On Libertarian Socialism and Bitcoin: an essay series — Intro and Part 1
On Libertarian Socialism and Bitcoin:
an essay series
Published at Bitcoin block height 756285
Over the last few months, I’ve been studying and cataloguing articles, essays, videos, and larger works in an attempt to develop a single cohesive paper that could neatly argue for simultaneous adoption of both a libertarian socialist (what I consider to be synonymous with anarchist) administrative and economic system and Bitcoin as a worldwide monetary system. And today I’ve abandoned that strategy in favor of a series of much shorter essays that will make my case piece by piece. I have three primary reasons for pivoting in this endeavor:
- I would rather foster an ongoing conversation around the synergy of these two revolutionary systemic shifts (libertarian socialism and Bitcoin) than try to present what I would consider to be a polished thesis coming strictly from my point of view. One of the beautiful concepts of anarchism is self-determination, or the inherent right of the individual — and communities, more broadly — to develop their own specific systems and rule sets to suit their desires and environment. Free and voluntary communication and association between parties is the method by which novel and sustainable systems will develop and propagate. Adding information and context to a developing discourse with a string of somewhat concise thoughts that will, in turn, likely be illuminated by the discussion itself seems to me to be more in the spirit of dynamic system development than offering some kind of completed personal treatise. (Note: I love books/long works and try to consume as much information as I can in whatever form it comes in. I also love movies, but you probably won’t see me making one of those.)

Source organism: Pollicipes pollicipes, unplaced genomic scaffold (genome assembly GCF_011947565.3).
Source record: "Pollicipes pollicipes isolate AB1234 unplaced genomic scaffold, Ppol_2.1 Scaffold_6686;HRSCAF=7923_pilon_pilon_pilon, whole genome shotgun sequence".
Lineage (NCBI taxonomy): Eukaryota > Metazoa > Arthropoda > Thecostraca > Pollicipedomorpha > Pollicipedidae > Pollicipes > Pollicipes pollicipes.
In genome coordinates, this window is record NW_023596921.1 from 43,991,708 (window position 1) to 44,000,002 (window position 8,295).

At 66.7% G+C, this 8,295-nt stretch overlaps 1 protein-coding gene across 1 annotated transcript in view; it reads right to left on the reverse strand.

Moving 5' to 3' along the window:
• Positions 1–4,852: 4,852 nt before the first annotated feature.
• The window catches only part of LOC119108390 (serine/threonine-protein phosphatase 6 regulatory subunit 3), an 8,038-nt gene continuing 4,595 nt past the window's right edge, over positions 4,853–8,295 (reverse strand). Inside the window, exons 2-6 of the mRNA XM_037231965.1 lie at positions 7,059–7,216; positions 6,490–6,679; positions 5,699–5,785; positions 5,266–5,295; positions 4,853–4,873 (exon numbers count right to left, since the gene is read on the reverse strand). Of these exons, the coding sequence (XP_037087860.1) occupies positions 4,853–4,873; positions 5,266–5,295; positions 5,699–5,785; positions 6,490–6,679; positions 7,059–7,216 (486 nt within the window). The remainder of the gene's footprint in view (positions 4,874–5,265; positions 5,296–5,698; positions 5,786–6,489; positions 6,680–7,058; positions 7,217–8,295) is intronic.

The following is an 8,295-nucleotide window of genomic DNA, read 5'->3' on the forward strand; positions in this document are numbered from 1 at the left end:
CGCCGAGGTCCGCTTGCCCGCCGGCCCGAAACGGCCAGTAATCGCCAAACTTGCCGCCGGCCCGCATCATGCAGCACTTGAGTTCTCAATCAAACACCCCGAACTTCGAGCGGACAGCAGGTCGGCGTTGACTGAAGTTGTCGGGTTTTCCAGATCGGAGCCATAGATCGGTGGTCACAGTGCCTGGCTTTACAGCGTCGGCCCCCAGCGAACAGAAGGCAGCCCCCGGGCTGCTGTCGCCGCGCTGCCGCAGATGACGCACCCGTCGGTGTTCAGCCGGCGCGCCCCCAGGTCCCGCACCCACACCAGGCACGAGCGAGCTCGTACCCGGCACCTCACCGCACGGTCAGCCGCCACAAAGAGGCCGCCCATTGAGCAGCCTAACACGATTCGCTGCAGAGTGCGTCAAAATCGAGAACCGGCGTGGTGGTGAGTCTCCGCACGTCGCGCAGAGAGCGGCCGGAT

- Life is crazy busy, and in a world where communication tools are readily available and time is not, shorter segments of content seem to me to be the order of the day.
- I hope that publishing this initial piece will push me to keep writing and publishing accompanying work.
The purpose of this essay series is to demonstrate how adopting Bitcoin today can help enable a libertarian socialist system tomorrow, specifically through explaining why libertarian socialism is superior to capitalism and statism in its ability to guarantee freedom, prosperity, and security to the vast majority of people and how Bitcoin is one of the most potent tools at our disposal to build dual power and networks of solidarity and mutual aid/support among individuals and organizations battling authoritarianism around the world, both in so-called “western nations” and those that may otherwise be sequestered or alienated from the dominant financial system.
Part 1: Definitions
One of the biggest roadblocks to substantive debate about the merits and faults of any particular political, administrative, and/or economic system or concept is the lack of a clear definition of what that system or concept is and what each side is actually arguing for or against. In my experience, coming to a consensus on the meaning of the term ‘capitalism’ or ‘socialism’ has been extremely difficult to the point of many interactions devolving into multiple parties talking past each other in an effort to eke out a hollow victory over the others. That’s why part one of this series is primarily about defining terms I will use throughout these essays.